NEW YORK (WWTI) — With gas prices at a seven-year high, many motorists may be tempted to drive their vehicles until its gas tank is near empty. However, new research is explaining the dangers of these habits.
As stated in a AAA consumer survey, 74% of drivers use their “miles-to-empty” display when they are low on gas to decide when to fill up. However, to avoid running out of gas, the insurance company recommends that drivers watch their gas gauge and fill up when it reaches a quarter of a tank.
However, it is not uncommon for motorists to run out of fuel. AAA Western and Central New York stated that it typically responds to more than 400 fuel calls per month. The company added that higher gas prices in 2021 may now cause motorists to continue to stretch time between gas tank full ups.
AAA in collaboration with the Automotive Research Center of the Automobile Club of Southern California just released new research that showed the accuracy of in-dash fuel economy and “miles-to-empty” displays. The research tested accuracy of these systems and found their estimates may vary significantly.
“People want to get the most out of a tank of gas, especially when prices are higher,” Automotive Research Center in California Manager Megan McKernan said. “Collectively, the systems we tested were relatively accurate, but a closer examination of different driving scenarios revealed significant variability based on changes in speed, acceleration and distance.”
According to AAA, these varying estimates are specific for shorter trips or are dependent on the consistency of factors that may affect gas mileage, such as speed and acceleration. AAA warned that this means drivers could be taking unnecessary risks if they loyally rely on these displays.
AAA’s research found that on average, the fuel economy displays of the vehicles showed a relatively low error of 2.3%, as compared to the fuel economy measured by the dynamometer. However, individual vehicle error varied greatly, ranging from −6.4% to 2.8%. AAA stated that the negative number indicates that one test vehicle overestimated fuel economy by 6.4% or 2.2 mpg, while another underestimated it by 2.8% or 0.9 mpg.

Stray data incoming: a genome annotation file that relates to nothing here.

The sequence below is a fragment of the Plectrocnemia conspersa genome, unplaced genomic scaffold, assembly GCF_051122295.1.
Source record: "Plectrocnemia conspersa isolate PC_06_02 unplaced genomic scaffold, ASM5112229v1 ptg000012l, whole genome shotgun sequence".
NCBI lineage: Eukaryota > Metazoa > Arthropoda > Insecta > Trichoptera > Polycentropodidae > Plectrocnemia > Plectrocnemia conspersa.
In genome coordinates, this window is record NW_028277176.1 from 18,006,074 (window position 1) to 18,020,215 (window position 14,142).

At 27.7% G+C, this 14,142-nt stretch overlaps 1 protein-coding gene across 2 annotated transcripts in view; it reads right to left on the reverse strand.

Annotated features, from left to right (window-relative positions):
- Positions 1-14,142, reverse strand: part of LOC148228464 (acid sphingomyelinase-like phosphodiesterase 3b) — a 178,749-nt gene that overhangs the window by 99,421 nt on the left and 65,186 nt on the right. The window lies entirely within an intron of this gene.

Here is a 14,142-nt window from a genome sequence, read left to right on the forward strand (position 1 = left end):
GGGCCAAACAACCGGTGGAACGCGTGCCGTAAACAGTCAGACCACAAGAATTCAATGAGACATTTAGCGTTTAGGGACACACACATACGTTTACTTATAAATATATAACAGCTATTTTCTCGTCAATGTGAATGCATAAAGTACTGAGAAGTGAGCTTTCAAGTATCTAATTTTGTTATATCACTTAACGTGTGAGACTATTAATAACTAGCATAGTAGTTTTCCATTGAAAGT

Testing of the “miles-to-empty” display found similar results with accuracy, which changed across driving scenarios. AAA assumed that some historical driving data is also used to determine the vehicle’s fuel efficiency for future driving. Therefore, the range estimation, at any given point, is affected by the vehicle’s most recent driving conditions.
“We ran our test vehicles through different driving situations ranging from cruising at highway speeds to being stuck in traffic to typical city driving,” McKernan said. “Despite the irregularities our testing found, a vehicle’s fuel economy display is an important tool to understand how different driving styles impact how efficiently a vehicle uses fuel.
AAA suggested the following tips to maximize fuel economy as gas prices reach a seven-year high:
- Plan ahead and run multiple errands in one trip, and when possible, avoid times of day when traffic is heavier
- If you own more than one car, use the most fuel-efficient model whenever possible
- Avoid hard acceleration to maximize fuel economy and always inflate your tires to the recommended pressure found inside the driver’s side door or owner’s manual
- Remove unnecessary and bulky items from your car. Minimize use of roof racks and remove special carriers when not in use
- Consider minimizing use of air conditioning
- In hot weather, park in the shade or use a windshield sunscreen to lessen heat buildup inside the car